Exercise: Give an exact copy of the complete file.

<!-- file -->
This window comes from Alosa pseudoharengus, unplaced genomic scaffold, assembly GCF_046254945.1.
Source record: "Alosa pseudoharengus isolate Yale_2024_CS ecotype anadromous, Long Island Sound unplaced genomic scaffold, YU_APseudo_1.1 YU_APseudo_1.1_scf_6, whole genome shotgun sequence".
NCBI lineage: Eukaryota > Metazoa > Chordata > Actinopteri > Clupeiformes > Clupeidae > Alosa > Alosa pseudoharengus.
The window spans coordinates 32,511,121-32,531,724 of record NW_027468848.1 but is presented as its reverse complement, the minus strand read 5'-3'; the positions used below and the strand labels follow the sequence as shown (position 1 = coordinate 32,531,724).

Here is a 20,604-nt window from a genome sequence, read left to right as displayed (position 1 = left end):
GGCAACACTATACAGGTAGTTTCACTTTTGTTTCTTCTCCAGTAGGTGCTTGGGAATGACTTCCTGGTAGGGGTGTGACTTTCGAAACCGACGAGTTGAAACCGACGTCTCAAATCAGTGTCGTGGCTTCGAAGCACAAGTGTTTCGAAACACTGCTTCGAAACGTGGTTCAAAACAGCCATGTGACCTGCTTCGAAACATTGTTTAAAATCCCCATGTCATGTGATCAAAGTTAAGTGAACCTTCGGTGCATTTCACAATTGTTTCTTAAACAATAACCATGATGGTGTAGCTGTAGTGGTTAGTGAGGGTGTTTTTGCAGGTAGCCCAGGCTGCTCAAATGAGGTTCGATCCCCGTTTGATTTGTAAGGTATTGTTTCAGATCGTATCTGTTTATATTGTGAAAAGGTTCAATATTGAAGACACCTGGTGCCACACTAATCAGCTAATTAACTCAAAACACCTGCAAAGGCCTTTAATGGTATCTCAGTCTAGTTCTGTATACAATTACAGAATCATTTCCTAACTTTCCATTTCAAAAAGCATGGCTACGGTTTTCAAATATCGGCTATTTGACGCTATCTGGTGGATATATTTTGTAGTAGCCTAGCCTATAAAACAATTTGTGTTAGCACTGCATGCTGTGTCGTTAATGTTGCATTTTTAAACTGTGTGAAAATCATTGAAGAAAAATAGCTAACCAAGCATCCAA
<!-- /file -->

This window comes from Alosa pseudoharengus, unplaced genomic scaffold, assembly GCF_046254945.1.
Source record: "Alosa pseudoharengus isolate Yale_2024_CS ecotype anadromous, Long Island Sound unplaced genomic scaffold, YU_APseudo_1.1 YU_APseudo_1.1_scf_6, whole genome shotgun sequence".
NCBI lineage: Eukaryota > Metazoa > Chordata > Actinopteri > Clupeiformes > Clupeidae > Alosa > Alosa pseudoharengus.
The window spans coordinates 32,511,121-32,531,724 of record NW_027468848.1 but is presented as its reverse complement, the minus strand read 5'-3'; the positions used below and the strand labels follow the sequence as shown (position 1 = coordinate 32,531,724).

Here is a 20,604-nt window from a genome sequence, read left to right as displayed (position 1 = left end):
GGCAACACTATACAGGTAGTTTCACTTTTGTTTCTTCTCCAGTAGGTGCTTGGGAATGACTTCCTGGTAGGGGTGTGACTTTCGAAACCGACGAGTTGAAACCGACGTCTCAAATCAGTGTCGTGGCTTCGAAGCACAAGTGTTTCGAAACACTGCTTCGAAACGTGGTTCAAAACAGCCATGTGACCTGCTTCGAAACATTGTTTAAAATCCCCATGTCATGTGATCAAAGTTAAGTGAACCTTCGGTGCATTTCACAATTGTTTCTTAAACAATAACCATGATGGTGTAGCTGTAGTGGTTAGTGAGGGTGTTTTTGCAGGTAGCCCAGGCTGCTCAAATGAGGTTCGATCCCCGTTTGATTTGTAAGGTATTGTTTCAGATCGTATCTGTTTATATTGTGAAAAGGTTCAATATTGAAGACACCTGGTGCCACACTAATCAGCTAATTAACTCAAAACACCTGCAAAGGCCTTTAATGGTATCTCAGTCTAGTTCTGTATACAATTACAGAATCATTTCCTAACTTTCCATTTCAAAAAGCATGGCTACGGTTTTCAAATATCGGCTATTTGACGCTATCTGGTGGATATATTTTGTAGTAGCCTAGCCTATAAAACAATTTGTGTTAGCACTGCATGCTGTGTCGTTAATGTTGCATTTTTAAACTGTGTGAAAATCATTGAAGAAAAATAGCTAACCAAGCATCCAA